Although HA plays a crucial role in receptor binding and concurrent mutation capabilities, NA also has a key role in removing sialic acids from cellular receptors and from the new HA and NA on budding virions, which are sialylated as part of the glycosylation processes within the host cell (67). A balance between HA and NA is essential for viral fitness. Any mutations in HA or environmental changes, such as low pH conditions, can affect NA's activity against sialoglycans (68, 69).
The SARS-CoV trimeric spike protein facilitates coronavirus entry into host cells by binding to the host receptor and subsequently fusing the viral and host membranes. The spike protein consists of three segments, one of which is the ectodomain (70). The ectodomain is composed of two subunits: S1 and S2. The S1 subunit contains two individual domains, an N-terminal domain (NTD) and a C-domain, and each NTD or C-domain (sometimes both) binds to the host receptor to function as the receptor-binding domain (RBD). ACE2 is the host cell receptor of SARS-CoV and the primary target of deactivating antibodies. Several studies have shown that the binding affinity between the RBD of each SARS-CoV strain and ACE2 positively correlates with the contagion of different SARS-CoV strains in host cells (Supplementary Figure 2) (71, 72).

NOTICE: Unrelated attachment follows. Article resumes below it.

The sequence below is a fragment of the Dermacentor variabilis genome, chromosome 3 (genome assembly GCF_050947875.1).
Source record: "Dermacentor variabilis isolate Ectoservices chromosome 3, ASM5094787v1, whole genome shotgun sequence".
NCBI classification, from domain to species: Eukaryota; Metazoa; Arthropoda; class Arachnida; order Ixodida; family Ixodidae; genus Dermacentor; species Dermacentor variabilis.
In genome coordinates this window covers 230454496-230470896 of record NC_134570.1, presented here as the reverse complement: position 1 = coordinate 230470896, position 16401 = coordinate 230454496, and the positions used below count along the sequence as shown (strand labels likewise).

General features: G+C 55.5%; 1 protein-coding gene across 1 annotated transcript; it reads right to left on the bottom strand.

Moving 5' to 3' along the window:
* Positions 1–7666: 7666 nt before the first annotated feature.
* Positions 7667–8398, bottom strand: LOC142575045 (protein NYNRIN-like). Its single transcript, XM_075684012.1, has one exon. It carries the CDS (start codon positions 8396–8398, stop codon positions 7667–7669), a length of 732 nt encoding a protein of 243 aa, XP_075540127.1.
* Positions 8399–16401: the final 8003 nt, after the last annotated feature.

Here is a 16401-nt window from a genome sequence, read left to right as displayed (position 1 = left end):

The MERS-CoV spike protein subunit S1 C-domain has also been identified as the RBD (73). However, unlike SARS-CoV, MERS-CoV uses a dipeptidyl peptidase 4 (DPP4) β-propeller as its receptor. Likewise, the RBD of MERS-CoV contains an accessory subdomain that functions as the receptor-binding motif (RBM). Although the RBD core structures are remarkably analogous between MERS-CoV and SARS-CoV, their RBMs are distinct and may result in the recognition of different receptors (Supplementary Figure 2) (73).
Since the outbreak of SARS-CoV-2, several studies have analyzed its genome and compared it with other coronaviruses, such as MERS-CoV and SARS-CoV (74, 75). The results of these studies have shown that SARS-CoV-2 has a similar RBD structure to that of SARS-CoV, despite amino acid variations at some key residues (9). Genomic comparison of SARS-CoV-2 with SARS-CoV and bat SARS-like coronaviruses revealed that the S1 subunits of the spike proteins have a sequence identity of ~75%, and recent experimental studies confirmed that ACE2 is the human receptor of SARS-CoV-2 (34). Therefore, it is essential to characterize the human receptor-binding capacity of SARS-CoV-2 to evaluate its human–human transmissibility. A recent study used the protein–protein docking method to measure the interaction between the SARS-CoV-2 spike RBD and ACE2; it was revealed that the SARS-CoV-2 human receptor-binding affinity was 73% of that of SARS-CoV, which suggests that SARS-CoV-2 binds to ACE2 with intermediate affinity (76) (Supplementary Figure 2).